Social Connectedness Through Therapeutic Riding: A Case Series
Shelby A. Bouthillier, Elizabeth Achtem, John Meldrum, Viviene A. Temple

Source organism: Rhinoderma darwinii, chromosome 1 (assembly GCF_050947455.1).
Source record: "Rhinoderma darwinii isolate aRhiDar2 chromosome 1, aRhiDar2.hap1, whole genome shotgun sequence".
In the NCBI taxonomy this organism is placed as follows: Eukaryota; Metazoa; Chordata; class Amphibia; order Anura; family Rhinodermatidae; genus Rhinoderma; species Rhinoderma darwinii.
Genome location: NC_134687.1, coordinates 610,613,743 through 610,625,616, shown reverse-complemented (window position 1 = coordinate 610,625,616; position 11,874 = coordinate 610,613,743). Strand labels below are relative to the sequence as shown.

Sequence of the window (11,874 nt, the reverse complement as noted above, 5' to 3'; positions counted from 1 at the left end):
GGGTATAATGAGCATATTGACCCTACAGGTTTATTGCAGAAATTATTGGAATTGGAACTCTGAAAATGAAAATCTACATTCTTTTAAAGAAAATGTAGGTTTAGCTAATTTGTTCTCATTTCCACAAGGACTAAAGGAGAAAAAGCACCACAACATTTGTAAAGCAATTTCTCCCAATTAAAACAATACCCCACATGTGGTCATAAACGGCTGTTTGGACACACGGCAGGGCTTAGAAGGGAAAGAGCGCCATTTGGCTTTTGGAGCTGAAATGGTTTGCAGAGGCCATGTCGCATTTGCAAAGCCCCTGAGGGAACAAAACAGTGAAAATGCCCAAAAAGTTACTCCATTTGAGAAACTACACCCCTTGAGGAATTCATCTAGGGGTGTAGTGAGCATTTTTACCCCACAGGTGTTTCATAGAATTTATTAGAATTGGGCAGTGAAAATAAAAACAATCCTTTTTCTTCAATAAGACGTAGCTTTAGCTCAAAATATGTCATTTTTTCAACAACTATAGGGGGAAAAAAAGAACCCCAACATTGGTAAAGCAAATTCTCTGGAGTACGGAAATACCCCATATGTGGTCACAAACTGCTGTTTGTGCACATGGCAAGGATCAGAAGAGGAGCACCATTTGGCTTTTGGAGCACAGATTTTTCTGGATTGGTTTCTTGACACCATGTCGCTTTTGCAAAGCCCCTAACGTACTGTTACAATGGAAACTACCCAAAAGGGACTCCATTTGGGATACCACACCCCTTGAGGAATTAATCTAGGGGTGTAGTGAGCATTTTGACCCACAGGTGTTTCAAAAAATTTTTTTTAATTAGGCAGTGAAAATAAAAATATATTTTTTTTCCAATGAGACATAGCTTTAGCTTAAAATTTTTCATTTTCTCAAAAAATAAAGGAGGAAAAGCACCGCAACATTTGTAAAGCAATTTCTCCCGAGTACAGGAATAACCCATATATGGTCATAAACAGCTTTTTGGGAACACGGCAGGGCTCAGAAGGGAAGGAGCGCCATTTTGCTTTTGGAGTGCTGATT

Τhe present study examined how therapeutic riding contributed to social connectedness among children with disabilities and their families using a sequential mixed-method design. Administration of the quantitative Connectedness to Setting Scale questionnaire preceded semi-structured in-person interviews. Participants were 12 parents and 3 instructors at a therapeutic riding centre. Parents indicated their children felt highly socially connected; reflecting a sense of comfort and safety, feelings of protection, understanding, acceptance, and connection to both the people and setting. Two major themes arose from the face-to-face interviews, communication as social connectedness and social connectedness as a mediator. Feelings of social connectedness appeared to mediate the relationship between adverse factors preceding a therapeutic riding lesson and the experience of that lesson. Parents explained that their child’s feelings of social connectedness helped them deal with daily obstacles that could adversely affect their therapeutic riding experience such as upsets at school, cold weather, and changes to staffing and horses. Our findings revealed that parents had high expectations of communication and social connectedness, and that the context of therapeutic riding can be more than a place to ride a horse, it can be a place of belonging.